The high energy and short wavelength of X-rays make them ideal for imaging inner features of samples at the sub-micrometer scale. Over the past twenty years, imaging techniques exploiting the phase of X-rays have progressively developed, pushed by the desire of achieving higher resolution, and to image light materials such as biological soft tissue. X-ray grating interferometry (XGI) is one such successful technique that has seen its user community growing both at synchrotrons and lab-based sources.
A team from Diamond Light Source has used the B16 Test beamline to demonstrate an extension of the X-ray grating interferometry technique to a general scheme based instead on a random phase object. Just like the X-ray grating interferometer, they managed to recover the absorption, scattering and two dimensional phase gradient images of the sample from a raster scan of the wavefront modulator. Moreover, this new method offers several advantages: i) an improved spatial resolution, ii) no need for expensive and sometimes hard to source X-ray gratings and iii) only small requirements on the coherence of the X-ray source. Their study has been recently published in the journal Physical Review A.
X-ray multimodal imaging provides multiple information maps of a sample, namely, its absorption, its refraction index (phase image) and its homogeneity at the nanometer scale (darkfield or scattering image). The principle of this imaging method relies on wavefront modulation which is to insert in the beam and analyse a pattern with spatial frequencies much higher than the one of the sample under study. In XGI, a phase grating is placed downstream of the sample to modulate the wavefront and create an interference pattern. The difference between this pattern and the pattern obtained when there is no sample in the beam enables determination of the phase shift induced by the sample. The Diamond team replaced this phase grating with a simple biological filtering membrane with random features.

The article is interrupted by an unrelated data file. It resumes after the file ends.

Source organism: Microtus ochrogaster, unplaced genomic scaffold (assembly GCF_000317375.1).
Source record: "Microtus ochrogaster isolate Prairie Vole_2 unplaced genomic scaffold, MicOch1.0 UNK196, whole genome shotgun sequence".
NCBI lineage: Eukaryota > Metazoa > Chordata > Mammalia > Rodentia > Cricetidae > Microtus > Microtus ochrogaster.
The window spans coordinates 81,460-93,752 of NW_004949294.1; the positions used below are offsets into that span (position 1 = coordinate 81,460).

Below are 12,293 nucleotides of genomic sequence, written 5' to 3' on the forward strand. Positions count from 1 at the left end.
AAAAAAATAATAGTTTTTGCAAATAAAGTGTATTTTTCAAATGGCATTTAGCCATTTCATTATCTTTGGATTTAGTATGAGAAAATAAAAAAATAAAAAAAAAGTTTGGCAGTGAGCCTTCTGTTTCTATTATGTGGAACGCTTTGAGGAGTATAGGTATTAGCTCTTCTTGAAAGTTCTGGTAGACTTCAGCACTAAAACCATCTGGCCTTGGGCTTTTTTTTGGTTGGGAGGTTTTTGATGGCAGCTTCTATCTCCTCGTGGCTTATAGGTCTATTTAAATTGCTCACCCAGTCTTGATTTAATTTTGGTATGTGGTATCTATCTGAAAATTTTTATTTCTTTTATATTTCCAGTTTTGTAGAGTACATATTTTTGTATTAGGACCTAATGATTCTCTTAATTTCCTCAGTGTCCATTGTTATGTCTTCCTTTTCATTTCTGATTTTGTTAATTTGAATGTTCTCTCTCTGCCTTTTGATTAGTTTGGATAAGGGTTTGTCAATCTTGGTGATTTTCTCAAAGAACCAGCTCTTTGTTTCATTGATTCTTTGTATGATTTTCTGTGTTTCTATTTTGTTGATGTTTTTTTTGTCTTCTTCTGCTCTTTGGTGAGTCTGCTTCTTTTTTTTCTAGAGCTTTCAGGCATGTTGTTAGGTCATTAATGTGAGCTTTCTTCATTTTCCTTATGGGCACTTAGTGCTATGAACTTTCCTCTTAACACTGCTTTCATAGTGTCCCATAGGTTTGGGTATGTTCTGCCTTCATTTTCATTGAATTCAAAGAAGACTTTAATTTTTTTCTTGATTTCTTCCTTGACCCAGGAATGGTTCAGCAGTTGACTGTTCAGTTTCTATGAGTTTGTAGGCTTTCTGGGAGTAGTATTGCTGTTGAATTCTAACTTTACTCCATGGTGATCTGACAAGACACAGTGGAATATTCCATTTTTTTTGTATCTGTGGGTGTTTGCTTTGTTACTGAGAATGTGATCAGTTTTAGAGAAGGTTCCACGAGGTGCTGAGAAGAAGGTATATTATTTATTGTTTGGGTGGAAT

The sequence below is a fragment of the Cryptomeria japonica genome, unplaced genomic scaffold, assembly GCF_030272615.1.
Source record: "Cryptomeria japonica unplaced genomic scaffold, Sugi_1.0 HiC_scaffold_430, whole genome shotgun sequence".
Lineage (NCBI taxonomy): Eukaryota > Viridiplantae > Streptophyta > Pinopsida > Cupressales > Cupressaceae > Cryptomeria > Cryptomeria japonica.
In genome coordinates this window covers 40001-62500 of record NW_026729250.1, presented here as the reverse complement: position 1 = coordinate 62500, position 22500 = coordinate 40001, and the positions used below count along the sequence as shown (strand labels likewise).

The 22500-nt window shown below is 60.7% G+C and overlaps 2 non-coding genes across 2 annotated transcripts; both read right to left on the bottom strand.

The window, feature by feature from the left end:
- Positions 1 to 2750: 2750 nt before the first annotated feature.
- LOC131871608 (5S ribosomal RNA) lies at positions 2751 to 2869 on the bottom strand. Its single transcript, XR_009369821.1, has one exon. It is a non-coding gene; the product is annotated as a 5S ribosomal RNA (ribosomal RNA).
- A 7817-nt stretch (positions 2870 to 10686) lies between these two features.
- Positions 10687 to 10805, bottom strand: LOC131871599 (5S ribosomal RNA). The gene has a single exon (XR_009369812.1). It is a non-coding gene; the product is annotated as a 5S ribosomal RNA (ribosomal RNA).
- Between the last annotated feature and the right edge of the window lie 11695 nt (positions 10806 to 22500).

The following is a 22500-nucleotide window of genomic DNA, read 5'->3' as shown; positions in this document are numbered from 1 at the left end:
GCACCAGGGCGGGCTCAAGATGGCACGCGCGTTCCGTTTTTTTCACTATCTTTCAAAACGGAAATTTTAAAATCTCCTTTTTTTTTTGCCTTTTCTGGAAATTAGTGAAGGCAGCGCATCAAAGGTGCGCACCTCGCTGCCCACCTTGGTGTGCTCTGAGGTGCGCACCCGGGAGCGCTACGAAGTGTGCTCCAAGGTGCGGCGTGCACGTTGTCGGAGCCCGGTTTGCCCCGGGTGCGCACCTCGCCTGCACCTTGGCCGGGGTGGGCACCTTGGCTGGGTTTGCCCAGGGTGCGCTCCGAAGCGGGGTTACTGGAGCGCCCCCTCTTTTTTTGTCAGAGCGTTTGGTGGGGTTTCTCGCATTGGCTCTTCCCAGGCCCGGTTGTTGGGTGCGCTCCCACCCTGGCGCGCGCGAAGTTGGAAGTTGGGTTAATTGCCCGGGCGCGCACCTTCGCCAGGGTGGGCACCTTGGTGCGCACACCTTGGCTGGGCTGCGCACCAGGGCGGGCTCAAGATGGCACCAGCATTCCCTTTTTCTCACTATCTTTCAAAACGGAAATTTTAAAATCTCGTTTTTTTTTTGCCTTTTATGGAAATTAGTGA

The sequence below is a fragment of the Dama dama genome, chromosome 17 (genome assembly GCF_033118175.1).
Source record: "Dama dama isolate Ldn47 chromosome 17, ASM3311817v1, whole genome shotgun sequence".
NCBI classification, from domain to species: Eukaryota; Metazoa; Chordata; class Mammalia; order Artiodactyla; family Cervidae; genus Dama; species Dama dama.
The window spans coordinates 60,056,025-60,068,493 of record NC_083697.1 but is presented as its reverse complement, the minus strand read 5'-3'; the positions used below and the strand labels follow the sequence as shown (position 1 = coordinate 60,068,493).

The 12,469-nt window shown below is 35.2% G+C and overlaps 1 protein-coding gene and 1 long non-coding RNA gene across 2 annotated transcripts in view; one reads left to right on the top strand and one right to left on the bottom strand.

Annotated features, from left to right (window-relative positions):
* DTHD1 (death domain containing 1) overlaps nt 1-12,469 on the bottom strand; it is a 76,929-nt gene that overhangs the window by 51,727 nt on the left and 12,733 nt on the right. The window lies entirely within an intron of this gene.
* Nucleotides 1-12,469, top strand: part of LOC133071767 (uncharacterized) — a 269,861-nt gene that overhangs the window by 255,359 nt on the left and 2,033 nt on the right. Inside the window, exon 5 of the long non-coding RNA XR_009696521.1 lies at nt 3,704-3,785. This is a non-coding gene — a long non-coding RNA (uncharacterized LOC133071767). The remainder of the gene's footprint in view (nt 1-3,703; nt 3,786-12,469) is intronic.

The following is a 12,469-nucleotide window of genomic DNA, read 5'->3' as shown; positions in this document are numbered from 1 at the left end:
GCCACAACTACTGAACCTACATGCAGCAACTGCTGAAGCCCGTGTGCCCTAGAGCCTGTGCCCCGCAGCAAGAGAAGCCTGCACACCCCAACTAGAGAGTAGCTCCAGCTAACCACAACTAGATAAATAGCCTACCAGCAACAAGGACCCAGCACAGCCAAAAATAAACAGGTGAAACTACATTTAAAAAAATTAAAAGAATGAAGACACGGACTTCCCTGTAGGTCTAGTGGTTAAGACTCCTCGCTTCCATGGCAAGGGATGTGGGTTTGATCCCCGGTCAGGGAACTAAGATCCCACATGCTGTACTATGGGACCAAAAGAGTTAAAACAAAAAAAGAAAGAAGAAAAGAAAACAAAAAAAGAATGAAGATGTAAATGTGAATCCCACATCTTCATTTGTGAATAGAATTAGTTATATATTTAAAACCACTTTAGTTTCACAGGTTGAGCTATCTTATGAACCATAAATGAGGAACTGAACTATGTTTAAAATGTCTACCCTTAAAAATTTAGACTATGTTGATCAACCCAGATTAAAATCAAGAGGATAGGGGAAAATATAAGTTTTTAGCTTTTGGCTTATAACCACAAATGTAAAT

Interference arising from spatially uncorrelated features such as those from the biological filtering membrane generates a random interference pattern called speckle. With hard X-rays the intensity pattern obtained close to the scattering object has a specific form and propagation behavior, known as the “near field speckle”. This speckle pattern is closely related to the form and structure of the scattering object. The membrane, used as a wavefront phase modulator, is mounted on a piezo motor that allows it to move in the two transverse directions relative to the X-ray beam, to perform a 2D raster scan with and without the sample in the beam. When the sample is introduced into the beam, the speckle pattern is slightly distorted and the calculation of this distortion permits recovering information about the sample.
“What we’ve shown is that the X-ray Grating interferometry is really a special case of the much broader technique of X-ray multimodal imaging using any high spatial frequency phase object. Biological filtering membranes are inexpensive and more accessible than phase gratings and can provide better spatial resolution, particularly for higher energy X-rays. We developed the technique initially for online metrology which is a major pathway to achieve coherence preserving and diffraction limited x-ray optics. We however expect that the technique will find many applications for quantitative microphase contrast imaging, and in future could be exploited in tomography process to render 3D objects with few nm resolution.”
Dr Kawal Sawhney, Diamond Light Source
X-ray multimodal imaging using a random-phase object Sebastien Berujon, Hongchang Wang, Kawal Sawhney, Physical Review A 86 DOI: 10.1103/PhysRevA.86.063813
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